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On Dumpster Diving

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In On Dumpster Diving, Lars Eighner tells the stories of his adventures as a homeless man diving into dumpsters and scavenging for what he defines as a necessity. Eighner started diving a year before he became homeless. During this year, the cost of rent devoured all his money and he was left to depend on others’ “junk” that he found in dumpsters. The author describes his life as a human scavenger with no resentment nor bitterness toward his unlucky state of poverty, but gears his essay toward lecturing the wealthy on the amount of waste they produce.

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His essay made me realize that I take for granted my food, water, clothing, and shelter, and opened my eyes to the necessity of giving to those in need. His ability to find everything he needed food, entertainment, and clothing in a dumpster is a result of the wastefulness of people in our society. When I read this essay for the second time, I started realizing how many valuable things we throw away.

I notice, now, that the more you have the more you waste. People in our society take advantage of the abundance of food at our tables and clothing in our closets and carelessly throw away what we no longer want.

The author specifically describes a college dumpster as a good spot to discover things from food to furniture. He describes these dumpsters as rich, because the wealthy college students seem to have no true value for their wealth and see no reason to keep food past its expiration date. The author thoroughly describes how to decide what is trash and what is worth keeping. His perception of the worth of a week old yogurt is unlike anything I can ever imagine adapting, but his belief in conserving and saving what is still useful or edible is a valuable lesson to be learned.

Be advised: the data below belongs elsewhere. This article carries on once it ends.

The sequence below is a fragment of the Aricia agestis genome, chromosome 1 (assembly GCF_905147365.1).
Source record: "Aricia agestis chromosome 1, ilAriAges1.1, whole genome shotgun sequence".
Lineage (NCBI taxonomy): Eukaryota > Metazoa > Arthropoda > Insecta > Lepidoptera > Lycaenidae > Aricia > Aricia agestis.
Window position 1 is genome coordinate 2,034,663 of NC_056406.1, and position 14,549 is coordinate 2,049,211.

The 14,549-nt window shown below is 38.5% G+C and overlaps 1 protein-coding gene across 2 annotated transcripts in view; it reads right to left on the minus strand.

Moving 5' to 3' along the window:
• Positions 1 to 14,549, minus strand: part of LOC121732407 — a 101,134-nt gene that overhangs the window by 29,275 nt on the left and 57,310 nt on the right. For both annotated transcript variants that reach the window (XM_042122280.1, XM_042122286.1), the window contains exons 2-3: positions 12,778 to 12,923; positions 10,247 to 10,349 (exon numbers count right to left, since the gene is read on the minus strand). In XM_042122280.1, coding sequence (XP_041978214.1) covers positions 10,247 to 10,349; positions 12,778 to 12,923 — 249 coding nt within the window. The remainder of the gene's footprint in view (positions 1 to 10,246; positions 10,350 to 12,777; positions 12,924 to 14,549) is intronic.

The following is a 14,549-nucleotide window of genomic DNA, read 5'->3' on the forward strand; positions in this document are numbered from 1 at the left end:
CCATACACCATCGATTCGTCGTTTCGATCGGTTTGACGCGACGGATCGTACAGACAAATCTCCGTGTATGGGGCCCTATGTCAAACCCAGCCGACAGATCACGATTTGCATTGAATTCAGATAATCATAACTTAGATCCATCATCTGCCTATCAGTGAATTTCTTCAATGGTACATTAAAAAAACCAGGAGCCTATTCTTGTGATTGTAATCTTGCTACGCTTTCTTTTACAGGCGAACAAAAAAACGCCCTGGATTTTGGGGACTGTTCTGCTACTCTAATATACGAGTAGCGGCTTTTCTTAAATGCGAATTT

He understands that you can’t possibly keep everything but recognizes how much waste is thrown out. He doesn’t allow himself to carry what he wants and only takes what he needs including food, blankets, and one electronic. Instead, he leaves what’s unnecessary to him for someone who needs it. In his final words, he equates himself with the very wealthy and states that they both know that there is more to gain. But he feels sorry for the wealthy who try, with all their might, to acquire all the wealth of the world; because he knows that is impossible.

The author made me realize the true meaning of sharing is giving to others what you don’t need, rather than what you don’t want. Eighner, in one paragraph, focuses on the waste that is produced by restaurants. In one example, he retells that one of his greatest finds was a dumpster behind a pizza place. Sadly, he reported that the pizza company started disposing their extra pizzas elsewhere because they realized someone was eating it. This brings up the issue of how selfish Americans are.

If you are willing to throw food, clothing, or anything away, then I do not see why you would deprive someone else of benefiting from it. If everything we own will eventually be thrown away, then why hold onto what we do not need? The pride and infatuation we take in our possessions has blinded us from the real issue of poverty and suffering in our world. We can take a stance and help those in need to rise out of the dumpsters and to stand on their own two feet as a member of society.

I believe that the things we do not need should be directly donated to a charity that benefits the homeless, because like Eighner not all of these men and women are uneducated, they are simply victims of bad luck and poverty. This essay greatly altered my perception of what is trash and what is worth keeping. The overflowing amount of waste that is produced in wealthy homes disgusts me. After reading this essay and keeping in the back of my mind the thought of a homeless man having to scavenge for just a bite to eat, I cringe at the sight of throwing away a half-eaten sandwich or yogurt, because after all, is it really trash?

Cite this On Dumpster Diving

On Dumpster Diving. (2018, Feb 28). Retrieved from https://graduateway.com/on-dumpster-diving-2/

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